Elizabeth Blackburn, the Morris Herzstein Endowed Professor of biochemistry and biophysics at the University of California, San Francisco, will give the Science in Medicine Lecture, from noon to 1 p.m., Thursday, April 23, in Hognes Auditorium, Health Sciences Building. Her lecture is titled Roles of Telomeres and Telomerase in Human Health and Disease.
Blackburn is a leader in the area of telomere and telomerase research. She discovered the molecular nature of telomeres — the ends of eukaryotic chromosomes that serve as protective caps essential for preserving the genetic information — and she discovered the ribonucleoprotein enzyme, telomerase. Blackburn and her research team at the University of California, San Francisco, are working with various cells including human cells, with the goal of understanding telomerase and telomere biology.
Blackburn earned her bachelor’s and master’s degrees in science from the University of Melbourne in Australia, and her doctoral degree from the University of Cambridge in England. She did her postdoctoral work in Molecular and Cellular Biology at Yale.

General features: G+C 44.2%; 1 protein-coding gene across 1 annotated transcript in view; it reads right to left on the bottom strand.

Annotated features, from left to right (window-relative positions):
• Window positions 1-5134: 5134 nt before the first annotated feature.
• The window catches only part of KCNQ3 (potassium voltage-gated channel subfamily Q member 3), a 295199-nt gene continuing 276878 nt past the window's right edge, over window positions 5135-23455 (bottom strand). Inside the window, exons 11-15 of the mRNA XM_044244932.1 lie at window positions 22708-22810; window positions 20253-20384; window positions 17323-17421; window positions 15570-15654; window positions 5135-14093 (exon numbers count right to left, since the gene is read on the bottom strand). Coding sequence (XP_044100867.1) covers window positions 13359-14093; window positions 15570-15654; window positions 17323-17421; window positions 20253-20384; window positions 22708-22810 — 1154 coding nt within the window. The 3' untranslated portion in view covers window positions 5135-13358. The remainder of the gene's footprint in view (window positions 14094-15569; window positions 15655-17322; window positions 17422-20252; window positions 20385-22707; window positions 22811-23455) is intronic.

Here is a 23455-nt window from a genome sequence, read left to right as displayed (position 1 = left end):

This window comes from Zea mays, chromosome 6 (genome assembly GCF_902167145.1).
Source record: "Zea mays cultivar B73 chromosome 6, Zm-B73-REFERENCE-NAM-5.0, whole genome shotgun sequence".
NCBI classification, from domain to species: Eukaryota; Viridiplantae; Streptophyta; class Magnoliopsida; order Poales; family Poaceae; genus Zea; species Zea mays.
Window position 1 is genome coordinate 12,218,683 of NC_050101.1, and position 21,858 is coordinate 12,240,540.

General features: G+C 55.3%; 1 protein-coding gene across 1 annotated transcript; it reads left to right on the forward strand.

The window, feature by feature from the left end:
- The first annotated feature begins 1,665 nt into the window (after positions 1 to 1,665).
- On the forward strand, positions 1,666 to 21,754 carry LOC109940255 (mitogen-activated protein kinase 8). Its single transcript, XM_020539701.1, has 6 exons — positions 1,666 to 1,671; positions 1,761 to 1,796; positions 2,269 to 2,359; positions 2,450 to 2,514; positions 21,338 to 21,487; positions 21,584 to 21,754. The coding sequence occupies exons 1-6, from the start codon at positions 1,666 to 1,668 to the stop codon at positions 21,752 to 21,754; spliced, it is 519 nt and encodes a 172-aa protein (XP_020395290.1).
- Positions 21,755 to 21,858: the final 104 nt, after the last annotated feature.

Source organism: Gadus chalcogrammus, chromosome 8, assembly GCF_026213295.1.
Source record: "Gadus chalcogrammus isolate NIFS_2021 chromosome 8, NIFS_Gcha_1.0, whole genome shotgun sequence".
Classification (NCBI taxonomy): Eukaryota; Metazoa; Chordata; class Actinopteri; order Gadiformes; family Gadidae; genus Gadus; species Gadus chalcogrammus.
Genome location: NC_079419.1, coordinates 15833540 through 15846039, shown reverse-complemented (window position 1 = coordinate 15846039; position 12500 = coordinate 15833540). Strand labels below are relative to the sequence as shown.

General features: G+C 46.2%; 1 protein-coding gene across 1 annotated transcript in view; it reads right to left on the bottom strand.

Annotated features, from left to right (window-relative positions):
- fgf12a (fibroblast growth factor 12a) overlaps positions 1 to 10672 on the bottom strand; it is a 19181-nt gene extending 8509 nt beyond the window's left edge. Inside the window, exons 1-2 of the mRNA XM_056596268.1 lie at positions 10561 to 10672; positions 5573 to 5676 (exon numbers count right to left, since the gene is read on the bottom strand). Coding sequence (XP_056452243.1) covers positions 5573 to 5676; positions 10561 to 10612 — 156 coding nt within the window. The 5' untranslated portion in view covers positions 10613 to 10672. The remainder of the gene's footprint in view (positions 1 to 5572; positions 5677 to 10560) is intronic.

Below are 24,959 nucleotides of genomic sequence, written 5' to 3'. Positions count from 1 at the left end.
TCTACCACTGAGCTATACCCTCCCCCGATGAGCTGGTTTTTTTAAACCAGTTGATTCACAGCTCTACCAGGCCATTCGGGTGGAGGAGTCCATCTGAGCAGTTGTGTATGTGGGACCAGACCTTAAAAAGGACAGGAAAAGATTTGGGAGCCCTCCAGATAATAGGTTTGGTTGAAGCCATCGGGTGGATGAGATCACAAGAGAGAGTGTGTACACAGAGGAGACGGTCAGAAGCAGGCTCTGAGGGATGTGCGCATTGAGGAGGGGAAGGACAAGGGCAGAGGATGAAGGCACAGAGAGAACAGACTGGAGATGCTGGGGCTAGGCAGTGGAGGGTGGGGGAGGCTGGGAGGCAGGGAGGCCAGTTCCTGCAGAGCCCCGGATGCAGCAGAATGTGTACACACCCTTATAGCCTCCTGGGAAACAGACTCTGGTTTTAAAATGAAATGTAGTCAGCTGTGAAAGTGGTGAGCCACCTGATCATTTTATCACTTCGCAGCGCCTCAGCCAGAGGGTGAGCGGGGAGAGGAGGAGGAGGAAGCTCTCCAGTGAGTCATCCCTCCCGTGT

In 1978, Blackburn joined the faculty at the University of California at Berkeley in the Department of Molecular Biology. In 1990, she joined the Department of Microbiology and Immunology at the UC San Francisco, where she served as Department Chair from 1993 to 1999. Blackburn is currently a faculty member in the Department of Biochemistry and Biophysics at UCSF. She is also a Non-Resident Fellow of the Salk Institute.
This lecture is open to all faculty, staff and students. No registration is required. For information regarding the lecture series, please contact Denise Barnes at firstname.lastname@example.org or visit the 2008-2009 Science in Medicine website at http://www.uwmedicine.org/Research/ResearchTrainingAndSeminars/SIM.htm.